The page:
I am not sure I can fully articulate the emotions of this pregnancy, deliver, and NICU experience, but I'll try my best.
Throughout this pregnancy for some reason I sensed something "bad" was going to happen. I felt as prepared as one could to deliver a preterm baby and being induced and having her early didn't register as scary for me. I knew she was going to be okay and I knew she was going to be in the NICU for some time. What I wasn't quite prepared for was the emotional rollercoaster associated with having a baby in the NICU.
As soon as you have a baby your body instinctively enters "mom mode." I no longer can sleep through the night nor nap for very long without being shaken awake by the knowledge that I have a baby to care for. This was one of the weirdest parts initially. I had nothing to do in my hospital room because she was downstairs in the NICU. I felt drawn to needing to be in the NICU with her, and while I was there I felt entirely helpless because she was on CPAP and couldn't be held or fed. In reality, I couldn't "do" anything for her, besides pump.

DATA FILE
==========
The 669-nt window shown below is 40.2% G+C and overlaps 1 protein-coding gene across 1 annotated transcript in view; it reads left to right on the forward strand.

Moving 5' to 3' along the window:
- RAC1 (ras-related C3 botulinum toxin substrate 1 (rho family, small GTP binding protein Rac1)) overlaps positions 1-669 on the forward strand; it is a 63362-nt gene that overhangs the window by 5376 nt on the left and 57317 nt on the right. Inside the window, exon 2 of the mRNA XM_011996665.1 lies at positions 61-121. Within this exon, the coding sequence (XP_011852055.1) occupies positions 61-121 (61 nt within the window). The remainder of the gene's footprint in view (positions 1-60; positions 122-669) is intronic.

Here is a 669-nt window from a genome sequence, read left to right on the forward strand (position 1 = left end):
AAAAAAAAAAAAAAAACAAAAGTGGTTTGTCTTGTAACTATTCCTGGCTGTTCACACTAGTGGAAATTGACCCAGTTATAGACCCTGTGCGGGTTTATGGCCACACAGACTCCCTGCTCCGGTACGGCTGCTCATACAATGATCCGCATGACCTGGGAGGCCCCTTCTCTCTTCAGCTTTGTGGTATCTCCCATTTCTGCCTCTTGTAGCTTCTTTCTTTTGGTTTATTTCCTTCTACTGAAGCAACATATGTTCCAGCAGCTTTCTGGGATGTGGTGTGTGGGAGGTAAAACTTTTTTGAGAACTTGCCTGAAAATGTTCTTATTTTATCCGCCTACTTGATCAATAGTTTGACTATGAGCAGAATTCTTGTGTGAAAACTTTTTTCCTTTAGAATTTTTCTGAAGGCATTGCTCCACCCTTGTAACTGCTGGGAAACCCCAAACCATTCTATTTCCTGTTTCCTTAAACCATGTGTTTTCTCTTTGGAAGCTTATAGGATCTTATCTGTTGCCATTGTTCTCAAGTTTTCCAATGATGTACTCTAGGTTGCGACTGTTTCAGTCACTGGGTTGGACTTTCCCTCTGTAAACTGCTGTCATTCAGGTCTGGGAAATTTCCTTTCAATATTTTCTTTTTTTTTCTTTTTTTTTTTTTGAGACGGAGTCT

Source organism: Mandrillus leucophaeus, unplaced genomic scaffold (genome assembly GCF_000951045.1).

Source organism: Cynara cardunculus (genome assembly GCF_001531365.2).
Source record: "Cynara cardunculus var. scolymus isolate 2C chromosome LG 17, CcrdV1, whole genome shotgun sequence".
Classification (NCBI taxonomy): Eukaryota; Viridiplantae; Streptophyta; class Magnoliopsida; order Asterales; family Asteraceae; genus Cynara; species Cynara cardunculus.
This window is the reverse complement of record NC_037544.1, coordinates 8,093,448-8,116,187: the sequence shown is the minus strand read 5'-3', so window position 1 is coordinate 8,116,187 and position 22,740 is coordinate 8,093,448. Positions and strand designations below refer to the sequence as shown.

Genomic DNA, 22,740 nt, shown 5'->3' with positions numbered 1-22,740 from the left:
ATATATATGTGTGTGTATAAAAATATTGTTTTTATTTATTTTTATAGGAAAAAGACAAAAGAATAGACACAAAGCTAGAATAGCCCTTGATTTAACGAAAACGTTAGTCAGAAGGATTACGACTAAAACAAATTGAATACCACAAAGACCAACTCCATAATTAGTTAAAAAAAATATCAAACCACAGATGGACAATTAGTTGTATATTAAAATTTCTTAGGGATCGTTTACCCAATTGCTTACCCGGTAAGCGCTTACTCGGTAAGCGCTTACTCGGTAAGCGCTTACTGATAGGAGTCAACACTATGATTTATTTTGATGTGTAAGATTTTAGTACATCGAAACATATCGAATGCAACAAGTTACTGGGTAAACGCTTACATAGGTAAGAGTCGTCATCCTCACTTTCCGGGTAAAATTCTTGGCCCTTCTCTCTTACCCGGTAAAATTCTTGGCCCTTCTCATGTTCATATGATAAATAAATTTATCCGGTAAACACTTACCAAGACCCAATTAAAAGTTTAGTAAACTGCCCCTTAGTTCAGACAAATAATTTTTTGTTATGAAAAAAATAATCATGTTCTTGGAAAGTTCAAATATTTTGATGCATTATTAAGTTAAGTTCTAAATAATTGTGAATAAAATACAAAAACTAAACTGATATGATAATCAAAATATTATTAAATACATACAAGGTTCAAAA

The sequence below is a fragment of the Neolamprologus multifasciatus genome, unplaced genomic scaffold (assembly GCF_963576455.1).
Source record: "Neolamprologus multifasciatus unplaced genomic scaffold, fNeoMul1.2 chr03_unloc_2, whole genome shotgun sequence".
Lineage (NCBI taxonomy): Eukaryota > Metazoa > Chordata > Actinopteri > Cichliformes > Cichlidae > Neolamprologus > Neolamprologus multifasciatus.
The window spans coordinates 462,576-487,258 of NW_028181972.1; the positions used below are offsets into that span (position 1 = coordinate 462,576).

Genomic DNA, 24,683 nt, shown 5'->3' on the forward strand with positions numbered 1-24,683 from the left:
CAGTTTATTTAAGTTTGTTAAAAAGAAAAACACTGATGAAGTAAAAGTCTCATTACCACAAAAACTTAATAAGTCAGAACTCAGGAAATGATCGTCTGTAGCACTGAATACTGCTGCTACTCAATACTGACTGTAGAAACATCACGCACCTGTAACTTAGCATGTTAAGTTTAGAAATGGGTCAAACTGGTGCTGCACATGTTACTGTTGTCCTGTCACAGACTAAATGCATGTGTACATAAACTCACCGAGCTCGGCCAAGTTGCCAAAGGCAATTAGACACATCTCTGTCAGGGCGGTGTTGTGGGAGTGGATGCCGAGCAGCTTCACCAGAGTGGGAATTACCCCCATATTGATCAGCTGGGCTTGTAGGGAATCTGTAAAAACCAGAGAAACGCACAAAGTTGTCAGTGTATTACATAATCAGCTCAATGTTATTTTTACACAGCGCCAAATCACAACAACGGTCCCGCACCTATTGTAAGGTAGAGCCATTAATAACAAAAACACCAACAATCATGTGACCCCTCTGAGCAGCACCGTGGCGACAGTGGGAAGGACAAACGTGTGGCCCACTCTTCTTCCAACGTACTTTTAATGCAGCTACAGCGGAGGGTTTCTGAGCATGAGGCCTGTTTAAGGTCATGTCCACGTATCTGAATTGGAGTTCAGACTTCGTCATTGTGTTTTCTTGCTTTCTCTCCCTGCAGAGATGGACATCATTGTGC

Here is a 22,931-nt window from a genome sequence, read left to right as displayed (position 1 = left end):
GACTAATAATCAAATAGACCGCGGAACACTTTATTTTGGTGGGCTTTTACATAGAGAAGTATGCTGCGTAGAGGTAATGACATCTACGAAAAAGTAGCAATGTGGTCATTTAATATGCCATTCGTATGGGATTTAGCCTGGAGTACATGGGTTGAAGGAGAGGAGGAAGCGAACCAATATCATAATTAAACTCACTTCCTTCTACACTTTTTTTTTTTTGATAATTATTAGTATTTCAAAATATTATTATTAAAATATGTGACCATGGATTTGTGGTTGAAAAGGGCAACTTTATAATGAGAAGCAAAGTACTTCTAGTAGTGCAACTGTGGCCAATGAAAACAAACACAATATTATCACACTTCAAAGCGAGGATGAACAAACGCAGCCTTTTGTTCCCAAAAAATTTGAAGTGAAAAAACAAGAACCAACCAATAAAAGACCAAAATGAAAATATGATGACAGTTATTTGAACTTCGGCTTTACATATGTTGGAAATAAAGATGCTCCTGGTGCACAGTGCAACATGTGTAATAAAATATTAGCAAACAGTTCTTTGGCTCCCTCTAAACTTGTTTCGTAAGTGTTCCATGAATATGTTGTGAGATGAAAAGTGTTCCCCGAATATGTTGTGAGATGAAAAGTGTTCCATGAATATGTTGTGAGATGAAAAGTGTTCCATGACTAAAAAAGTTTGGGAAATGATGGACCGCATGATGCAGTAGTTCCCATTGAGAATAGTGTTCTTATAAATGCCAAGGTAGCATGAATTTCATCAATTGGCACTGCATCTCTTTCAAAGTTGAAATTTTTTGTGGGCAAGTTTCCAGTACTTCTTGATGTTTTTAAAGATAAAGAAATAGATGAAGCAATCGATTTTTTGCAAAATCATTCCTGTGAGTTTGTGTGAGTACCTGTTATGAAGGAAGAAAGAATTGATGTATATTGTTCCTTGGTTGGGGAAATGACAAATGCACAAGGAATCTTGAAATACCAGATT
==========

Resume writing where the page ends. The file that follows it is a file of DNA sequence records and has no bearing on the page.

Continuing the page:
So pump I did. I pumped every 2-3 hours for 20+ minutes every single day. It was the one and only thing I could offer her that she needed and although nursing/pumping was not very successful for me with Bennett and Jillian I was dedicated to the cause with Harper. In the first few days I noticed I was producing a little, and as the first week continued each day I was excited that I was producing a little more than the day before. But then I hit the wall in production. You see, according to lactation, by day 7 for someone exclusively pumping with a hospital grade pump, you should be producing 16 ounces and by day 14 you should be producing 24 (or something like that) ounces. By day 6 & 7 I was only producing 8-9 ounces. I met with the lactation consultant and used her pumping tips and tricks to try and increase my supply, but instead my left side completely stopped producing altogether and my right was producing as low as 3 ounces total... in my 5+ hours a day of pumping. Obviously tired, super frustrated, and yet was semi accepting of the fact that this is just what my body does and has done with Bennett and Jillian. To dedicate that amount of time... and see little to no result for lack of better words, really pissed me off.